This faith grew out of Babism, which itself sprang out of the Shiite branch of the Muslim faith. On May 23, 1844, Sayyid ‘Alí Mohammed Shírazí began to proclaim in the land of Persia the fundamentals of his theology. He became known as the Bab (a Persian term meaning “the Gate”) because he was revered as a ‘gate’ of true revelation. He announced that various prophets of the past were divine Manifestations and that he was a Prophet and a Manifestation of God. He claimed greatness equal to Mohammed, yet identified himself only as a forerunner of an even greater Manifestation of God destined to emerge nineteen years later. A strong advocate of monogamy, the Bab preached against the polygamy so prevalent in the society of his day. Though greatly opposed, this sect survived. In 1863, a disciple of the Bab named Mírzá Husayn-‘Alí Núrí declared that he was the “Manifestation” foretold by the Bab. He took the name Bahá’u’lláh (which means “the glory of God”).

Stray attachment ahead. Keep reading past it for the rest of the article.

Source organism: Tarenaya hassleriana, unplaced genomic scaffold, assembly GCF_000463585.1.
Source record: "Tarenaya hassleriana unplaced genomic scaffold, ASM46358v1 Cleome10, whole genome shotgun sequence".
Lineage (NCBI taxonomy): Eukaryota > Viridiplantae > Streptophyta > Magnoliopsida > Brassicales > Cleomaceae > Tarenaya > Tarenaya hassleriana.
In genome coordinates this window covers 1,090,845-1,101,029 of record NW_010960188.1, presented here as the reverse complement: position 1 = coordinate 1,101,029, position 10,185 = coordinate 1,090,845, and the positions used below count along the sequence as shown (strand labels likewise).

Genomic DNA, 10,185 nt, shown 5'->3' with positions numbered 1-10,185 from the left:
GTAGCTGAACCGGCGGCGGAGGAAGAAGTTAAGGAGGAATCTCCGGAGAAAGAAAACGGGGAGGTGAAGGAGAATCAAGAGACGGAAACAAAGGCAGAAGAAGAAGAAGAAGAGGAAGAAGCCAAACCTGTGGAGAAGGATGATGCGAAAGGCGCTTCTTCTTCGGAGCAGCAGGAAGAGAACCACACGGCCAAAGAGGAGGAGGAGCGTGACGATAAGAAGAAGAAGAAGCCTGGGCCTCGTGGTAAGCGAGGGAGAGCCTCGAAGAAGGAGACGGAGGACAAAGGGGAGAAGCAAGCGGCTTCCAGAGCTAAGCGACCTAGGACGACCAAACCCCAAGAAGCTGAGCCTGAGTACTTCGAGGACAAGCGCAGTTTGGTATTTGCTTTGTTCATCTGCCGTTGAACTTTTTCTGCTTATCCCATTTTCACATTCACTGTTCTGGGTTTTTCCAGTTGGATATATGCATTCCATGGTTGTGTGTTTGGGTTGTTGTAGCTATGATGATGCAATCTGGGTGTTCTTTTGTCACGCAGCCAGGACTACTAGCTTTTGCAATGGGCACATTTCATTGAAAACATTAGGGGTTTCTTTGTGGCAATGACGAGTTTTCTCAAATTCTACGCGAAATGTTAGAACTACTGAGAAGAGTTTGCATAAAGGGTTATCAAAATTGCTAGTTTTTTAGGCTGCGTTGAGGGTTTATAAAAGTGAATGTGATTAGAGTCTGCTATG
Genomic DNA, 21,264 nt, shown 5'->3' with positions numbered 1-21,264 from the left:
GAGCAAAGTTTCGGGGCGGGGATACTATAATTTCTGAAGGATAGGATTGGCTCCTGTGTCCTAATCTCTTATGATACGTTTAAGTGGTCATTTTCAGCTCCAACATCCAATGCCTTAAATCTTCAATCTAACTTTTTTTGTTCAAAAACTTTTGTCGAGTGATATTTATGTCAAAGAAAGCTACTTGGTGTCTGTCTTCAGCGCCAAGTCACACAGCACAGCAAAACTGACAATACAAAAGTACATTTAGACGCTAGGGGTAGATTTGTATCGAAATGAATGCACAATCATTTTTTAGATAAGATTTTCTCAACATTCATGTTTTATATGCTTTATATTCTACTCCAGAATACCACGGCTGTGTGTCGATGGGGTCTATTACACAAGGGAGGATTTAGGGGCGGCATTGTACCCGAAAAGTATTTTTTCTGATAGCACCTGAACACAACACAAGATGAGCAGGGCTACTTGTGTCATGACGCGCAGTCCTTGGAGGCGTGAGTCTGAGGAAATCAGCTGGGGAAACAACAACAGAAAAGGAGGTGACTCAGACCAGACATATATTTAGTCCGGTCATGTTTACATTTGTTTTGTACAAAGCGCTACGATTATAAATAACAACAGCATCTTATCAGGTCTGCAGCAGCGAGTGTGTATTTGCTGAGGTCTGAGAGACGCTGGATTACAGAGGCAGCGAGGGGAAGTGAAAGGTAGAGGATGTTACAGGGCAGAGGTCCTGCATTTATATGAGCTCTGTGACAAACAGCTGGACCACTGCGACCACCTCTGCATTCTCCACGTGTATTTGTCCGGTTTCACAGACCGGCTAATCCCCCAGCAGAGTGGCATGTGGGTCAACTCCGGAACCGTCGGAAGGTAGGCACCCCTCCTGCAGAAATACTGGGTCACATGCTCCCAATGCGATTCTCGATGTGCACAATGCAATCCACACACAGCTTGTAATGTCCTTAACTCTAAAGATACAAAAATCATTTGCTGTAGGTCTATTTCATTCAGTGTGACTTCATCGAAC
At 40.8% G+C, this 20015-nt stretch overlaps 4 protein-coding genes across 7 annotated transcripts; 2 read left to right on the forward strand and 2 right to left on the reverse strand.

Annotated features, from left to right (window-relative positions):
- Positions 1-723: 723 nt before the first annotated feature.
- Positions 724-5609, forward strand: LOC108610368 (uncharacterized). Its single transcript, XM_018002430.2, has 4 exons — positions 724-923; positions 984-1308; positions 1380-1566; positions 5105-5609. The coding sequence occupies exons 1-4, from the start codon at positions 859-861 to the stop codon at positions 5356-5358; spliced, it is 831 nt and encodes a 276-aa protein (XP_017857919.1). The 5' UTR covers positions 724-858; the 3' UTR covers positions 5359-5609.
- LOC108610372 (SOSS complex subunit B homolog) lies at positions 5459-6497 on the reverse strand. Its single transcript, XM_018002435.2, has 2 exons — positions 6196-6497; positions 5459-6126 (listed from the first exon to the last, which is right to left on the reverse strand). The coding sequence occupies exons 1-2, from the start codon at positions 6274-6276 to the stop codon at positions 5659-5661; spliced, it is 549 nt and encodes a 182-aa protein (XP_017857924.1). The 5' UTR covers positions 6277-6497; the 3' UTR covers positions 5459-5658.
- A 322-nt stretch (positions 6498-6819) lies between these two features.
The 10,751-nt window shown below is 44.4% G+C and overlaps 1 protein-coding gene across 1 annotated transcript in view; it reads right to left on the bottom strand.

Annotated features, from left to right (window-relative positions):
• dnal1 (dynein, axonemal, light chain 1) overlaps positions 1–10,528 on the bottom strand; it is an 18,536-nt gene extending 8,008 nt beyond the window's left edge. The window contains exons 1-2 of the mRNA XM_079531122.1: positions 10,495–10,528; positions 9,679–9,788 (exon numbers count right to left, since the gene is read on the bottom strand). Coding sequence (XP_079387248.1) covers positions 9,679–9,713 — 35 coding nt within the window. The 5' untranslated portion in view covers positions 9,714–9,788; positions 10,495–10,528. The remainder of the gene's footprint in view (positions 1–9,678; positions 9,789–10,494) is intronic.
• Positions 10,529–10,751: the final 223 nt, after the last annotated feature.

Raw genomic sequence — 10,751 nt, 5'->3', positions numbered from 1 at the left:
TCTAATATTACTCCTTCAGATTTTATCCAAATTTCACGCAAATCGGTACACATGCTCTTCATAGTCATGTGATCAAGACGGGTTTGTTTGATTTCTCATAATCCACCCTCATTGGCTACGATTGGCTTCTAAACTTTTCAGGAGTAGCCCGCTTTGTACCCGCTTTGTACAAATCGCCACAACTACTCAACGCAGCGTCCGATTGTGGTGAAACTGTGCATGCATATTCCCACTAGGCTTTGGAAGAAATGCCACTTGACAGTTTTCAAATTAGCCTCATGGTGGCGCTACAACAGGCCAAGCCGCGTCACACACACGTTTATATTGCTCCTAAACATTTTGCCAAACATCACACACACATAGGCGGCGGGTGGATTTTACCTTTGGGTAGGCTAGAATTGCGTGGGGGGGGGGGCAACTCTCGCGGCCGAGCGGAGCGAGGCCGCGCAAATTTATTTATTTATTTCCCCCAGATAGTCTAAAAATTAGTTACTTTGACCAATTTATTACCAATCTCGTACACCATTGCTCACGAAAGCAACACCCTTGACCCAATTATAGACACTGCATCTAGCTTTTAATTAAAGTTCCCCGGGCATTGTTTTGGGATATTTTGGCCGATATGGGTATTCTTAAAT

Bahá’ís believe strongly in the oneness of the human race and the establishment of a universal religion for all. It has no official priesthood and no system of sacraments in its belief system. There is no preaching in Bahá’í temples, simply the reciting of scriptures from the sacred texts of all religions. Especially in its beginning years, members of this faith suffered severe persecution.

Benjamin Creme (Share International Foundation)
Benjamin Creme, founder of Share International, was born in Glasgow, Scotland, in 1922. At an early age he was recognized as an accomplished artist (modern style). He also became quite studious in the pursuit of spiritual insights through esoteric philosophy, especially the teachings of Helena Blavatsky (co-founder of the Theosophical Society) and Alice Bailey, who was one of the first writers to popularize the term “New Age.” Through their influence, Benjamin Creme came to believe in a hierarchy of Ascended Masters who are the spiritual custodians of this planet. He claims that in 1959 one of these Masters of Wisdom contacted him—revealing that about twenty years later, Maitreya, the long awaited World Teacher for this age, would manifest himself in the earth. Benjamin Creme was also informed that he would be instrumental in this planetary event if he accepted the responsibility.